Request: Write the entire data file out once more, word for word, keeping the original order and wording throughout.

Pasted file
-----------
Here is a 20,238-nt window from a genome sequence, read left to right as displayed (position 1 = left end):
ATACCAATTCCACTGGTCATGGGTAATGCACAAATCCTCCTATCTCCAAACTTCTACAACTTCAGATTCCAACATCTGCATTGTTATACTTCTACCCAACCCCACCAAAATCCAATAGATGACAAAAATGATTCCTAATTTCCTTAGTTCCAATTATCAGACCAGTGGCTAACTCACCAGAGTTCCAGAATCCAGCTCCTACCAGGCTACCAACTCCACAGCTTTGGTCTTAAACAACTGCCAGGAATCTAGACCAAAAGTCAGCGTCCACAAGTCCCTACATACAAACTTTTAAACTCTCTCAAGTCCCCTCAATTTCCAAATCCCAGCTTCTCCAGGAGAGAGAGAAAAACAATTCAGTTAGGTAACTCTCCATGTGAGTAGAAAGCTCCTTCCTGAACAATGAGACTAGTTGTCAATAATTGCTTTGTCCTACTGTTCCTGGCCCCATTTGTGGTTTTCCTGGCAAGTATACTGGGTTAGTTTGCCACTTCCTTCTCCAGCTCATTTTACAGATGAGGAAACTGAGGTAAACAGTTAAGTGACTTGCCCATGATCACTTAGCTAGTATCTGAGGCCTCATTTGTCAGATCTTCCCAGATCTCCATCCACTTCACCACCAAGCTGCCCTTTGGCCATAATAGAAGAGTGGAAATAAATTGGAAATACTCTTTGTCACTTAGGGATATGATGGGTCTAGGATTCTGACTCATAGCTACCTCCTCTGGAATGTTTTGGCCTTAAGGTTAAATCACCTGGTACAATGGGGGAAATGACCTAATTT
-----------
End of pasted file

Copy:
Here is a 20,238-nt window from a genome sequence, read left to right as displayed (position 1 = left end):
ATACCAATTCCACTGGTCATGGGTAATGCACAAATCCTCCTATCTCCAAACTTCTACAACTTCAGATTCCAACATCTGCATTGTTATACTTCTACCCAACCCCACCAAAATCCAATAGATGACAAAAATGATTCCTAATTTCCTTAGTTCCAATTATCAGACCAGTGGCTAACTCACCAGAGTTCCAGAATCCAGCTCCTACCAGGCTACCAACTCCACAGCTTTGGTCTTAAACAACTGCCAGGAATCTAGACCAAAAGTCAGCGTCCACAAGTCCCTACATACAAACTTTTAAACTCTCTCAAGTCCCCTCAATTTCCAAATCCCAGCTTCTCCAGGAGAGAGAGAAAAACAATTCAGTTAGGTAACTCTCCATGTGAGTAGAAAGCTCCTTCCTGAACAATGAGACTAGTTGTCAATAATTGCTTTGTCCTACTGTTCCTGGCCCCATTTGTGGTTTTCCTGGCAAGTATACTGGGTTAGTTTGCCACTTCCTTCTCCAGCTCATTTTACAGATGAGGAAACTGAGGTAAACAGTTAAGTGACTTGCCCATGATCACTTAGCTAGTATCTGAGGCCTCATTTGTCAGATCTTCCCAGATCTCCATCCACTTCACCACCAAGCTGCCCTTTGGCCATAATAGAAGAGTGGAAATAAATTGGAAATACTCTTTGTCACTTAGGGATATGATGGGTCTAGGATTCTGACTCATAGCTACCTCCTCTGGAATGTTTTGGCCTTAAGGTTAAATCACCTGGTACAATGGGGGAAATGACCTAATTT